We can learn a lot from disasters, and we now know some areas don’t recover
CONVERSATION MEDIA GROUP
Natural disasters were once regarded as a problem for the developing world, with reports of these rarely leading the news. Hurricanes Katrina and Sandy punctured that insularity in the US thanks to a malevolent combination of extreme weather events and population growth – especially in highly inappropriate places like storm-surge zones. Elsewhere, seismic events struck the heart of major cities such as Christchurch and Kobe where the cities’ structures were woefully ill-prepared.
Away from the big cities, though, disasters can still be “over the horizon” events. Remoteness from centres of economic and political power impedes long-term recovery. Some towns never recover. Rebuilding small communities on the same site in the same way seldom works. Instead, this lengthens the recovery or prevents it happening altogether. Disasters hit rural, remote and small fringe communities particularly hard. The impacts range from property and infrastructural damage, deaths and injuries, stock, crop and other agricultural losses to destruction of wildlife habitats and even iconic landscapes. In some places the local economy may consist of little more than one or two “industries”. Examples include Marysville in central Victoria (retail and hospitality and still not recovered from the Black Saturday bushfires of February 7, 2009), Wilcannia in western New South Wales (arts and crafts), and Malanda (timber) and Millaa Millaa (sugar) in north Queensland. The economic resilience of these towns is wafer-thin. These small places are less able to respond quickly to disasters because they are not critical parts of the global economic infrastructure and have a less powerful political voice. They also have less capacity to tap into the human capital and material resources of larger, more recognised centres.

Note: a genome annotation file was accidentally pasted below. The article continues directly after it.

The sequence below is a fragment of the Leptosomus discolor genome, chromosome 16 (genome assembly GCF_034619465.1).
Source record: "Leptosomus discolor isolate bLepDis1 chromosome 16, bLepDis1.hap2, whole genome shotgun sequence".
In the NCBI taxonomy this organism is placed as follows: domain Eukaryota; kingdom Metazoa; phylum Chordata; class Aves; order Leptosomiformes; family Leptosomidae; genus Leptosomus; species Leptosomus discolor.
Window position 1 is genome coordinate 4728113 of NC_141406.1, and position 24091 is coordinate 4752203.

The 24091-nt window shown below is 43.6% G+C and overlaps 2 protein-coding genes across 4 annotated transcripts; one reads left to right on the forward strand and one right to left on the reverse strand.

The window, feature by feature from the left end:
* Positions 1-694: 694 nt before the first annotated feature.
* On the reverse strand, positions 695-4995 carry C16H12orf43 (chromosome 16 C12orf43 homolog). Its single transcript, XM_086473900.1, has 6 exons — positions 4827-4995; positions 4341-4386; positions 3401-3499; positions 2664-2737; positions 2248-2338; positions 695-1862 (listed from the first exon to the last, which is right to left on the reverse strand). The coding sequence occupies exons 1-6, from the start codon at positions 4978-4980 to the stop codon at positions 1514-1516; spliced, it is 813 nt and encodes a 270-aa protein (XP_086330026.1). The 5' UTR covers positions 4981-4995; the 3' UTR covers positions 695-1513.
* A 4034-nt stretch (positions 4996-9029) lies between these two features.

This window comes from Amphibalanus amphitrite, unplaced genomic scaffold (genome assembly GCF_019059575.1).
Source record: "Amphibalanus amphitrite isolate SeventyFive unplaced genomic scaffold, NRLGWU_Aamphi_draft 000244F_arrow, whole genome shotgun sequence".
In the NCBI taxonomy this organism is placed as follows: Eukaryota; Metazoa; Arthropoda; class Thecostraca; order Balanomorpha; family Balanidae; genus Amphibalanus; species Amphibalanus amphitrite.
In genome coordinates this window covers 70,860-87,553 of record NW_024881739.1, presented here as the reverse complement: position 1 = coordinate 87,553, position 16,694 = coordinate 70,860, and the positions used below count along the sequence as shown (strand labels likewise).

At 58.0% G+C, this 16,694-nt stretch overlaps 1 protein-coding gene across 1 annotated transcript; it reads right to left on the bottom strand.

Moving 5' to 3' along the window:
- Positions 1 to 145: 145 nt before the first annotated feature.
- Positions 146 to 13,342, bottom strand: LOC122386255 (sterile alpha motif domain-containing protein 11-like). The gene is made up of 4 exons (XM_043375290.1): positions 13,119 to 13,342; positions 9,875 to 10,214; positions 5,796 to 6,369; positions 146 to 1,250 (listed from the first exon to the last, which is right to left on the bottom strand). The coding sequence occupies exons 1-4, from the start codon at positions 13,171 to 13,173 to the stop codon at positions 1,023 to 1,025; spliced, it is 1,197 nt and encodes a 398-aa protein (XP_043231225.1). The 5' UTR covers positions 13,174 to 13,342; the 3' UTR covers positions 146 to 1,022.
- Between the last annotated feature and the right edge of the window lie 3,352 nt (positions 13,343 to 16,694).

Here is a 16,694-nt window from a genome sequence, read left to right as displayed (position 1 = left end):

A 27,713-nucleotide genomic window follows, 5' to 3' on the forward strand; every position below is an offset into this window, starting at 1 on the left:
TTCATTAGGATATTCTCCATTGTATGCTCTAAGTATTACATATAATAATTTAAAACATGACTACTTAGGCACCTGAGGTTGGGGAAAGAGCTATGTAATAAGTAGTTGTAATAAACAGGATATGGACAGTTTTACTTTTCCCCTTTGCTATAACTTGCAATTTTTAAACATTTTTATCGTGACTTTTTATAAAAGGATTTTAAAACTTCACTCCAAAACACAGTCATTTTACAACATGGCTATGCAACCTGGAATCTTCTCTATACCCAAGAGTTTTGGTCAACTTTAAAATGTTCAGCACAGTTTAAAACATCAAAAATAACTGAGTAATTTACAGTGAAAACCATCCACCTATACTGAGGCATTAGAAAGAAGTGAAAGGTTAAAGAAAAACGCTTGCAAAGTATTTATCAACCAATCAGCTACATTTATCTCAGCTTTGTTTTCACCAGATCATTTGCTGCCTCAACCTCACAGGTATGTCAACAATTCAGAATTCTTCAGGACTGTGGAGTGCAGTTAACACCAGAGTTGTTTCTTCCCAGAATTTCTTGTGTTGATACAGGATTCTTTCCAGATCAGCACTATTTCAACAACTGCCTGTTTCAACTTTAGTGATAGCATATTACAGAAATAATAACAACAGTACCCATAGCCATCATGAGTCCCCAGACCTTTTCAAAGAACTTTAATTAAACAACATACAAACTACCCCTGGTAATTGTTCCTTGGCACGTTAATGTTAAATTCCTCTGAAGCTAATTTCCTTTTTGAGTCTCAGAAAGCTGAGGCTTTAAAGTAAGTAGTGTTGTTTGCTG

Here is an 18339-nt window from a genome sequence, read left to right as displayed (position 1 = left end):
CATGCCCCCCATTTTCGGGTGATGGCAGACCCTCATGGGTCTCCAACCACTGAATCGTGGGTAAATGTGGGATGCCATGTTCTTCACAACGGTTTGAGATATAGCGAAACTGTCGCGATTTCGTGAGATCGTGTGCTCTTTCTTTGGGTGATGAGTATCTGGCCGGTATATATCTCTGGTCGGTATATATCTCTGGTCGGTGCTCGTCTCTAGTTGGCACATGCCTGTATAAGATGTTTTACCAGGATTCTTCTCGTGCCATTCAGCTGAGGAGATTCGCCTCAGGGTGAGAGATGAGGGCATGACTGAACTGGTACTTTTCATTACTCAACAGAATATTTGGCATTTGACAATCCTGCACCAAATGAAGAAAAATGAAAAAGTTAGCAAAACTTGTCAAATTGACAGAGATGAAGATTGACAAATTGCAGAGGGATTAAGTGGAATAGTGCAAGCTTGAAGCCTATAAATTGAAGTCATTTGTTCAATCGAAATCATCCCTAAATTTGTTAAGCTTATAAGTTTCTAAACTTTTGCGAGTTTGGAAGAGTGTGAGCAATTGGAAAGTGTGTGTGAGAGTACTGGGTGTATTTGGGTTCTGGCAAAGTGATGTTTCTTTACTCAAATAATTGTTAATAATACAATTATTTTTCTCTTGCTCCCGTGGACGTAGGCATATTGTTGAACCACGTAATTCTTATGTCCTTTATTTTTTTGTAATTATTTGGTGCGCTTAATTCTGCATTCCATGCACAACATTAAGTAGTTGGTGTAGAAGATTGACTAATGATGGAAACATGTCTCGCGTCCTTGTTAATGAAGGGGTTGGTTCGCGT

Living in the danger zones
The simple dichotomy between rural and city, though, is becoming muddied. Particularly in the developed world, once-isolated regions are undergoing urbanisation. “Sea-changers” and “tree-changers” are moving in unprecedented numbers from cities in Australia and the western US to non-metro and peri-urban areas prone to storm surge and fire.
ARTICOLO COMPLETO: https://theconversation.com/we-can-learn-a-lot-from-disasters-and-we-now-know-some-areas-dont-recover-71008
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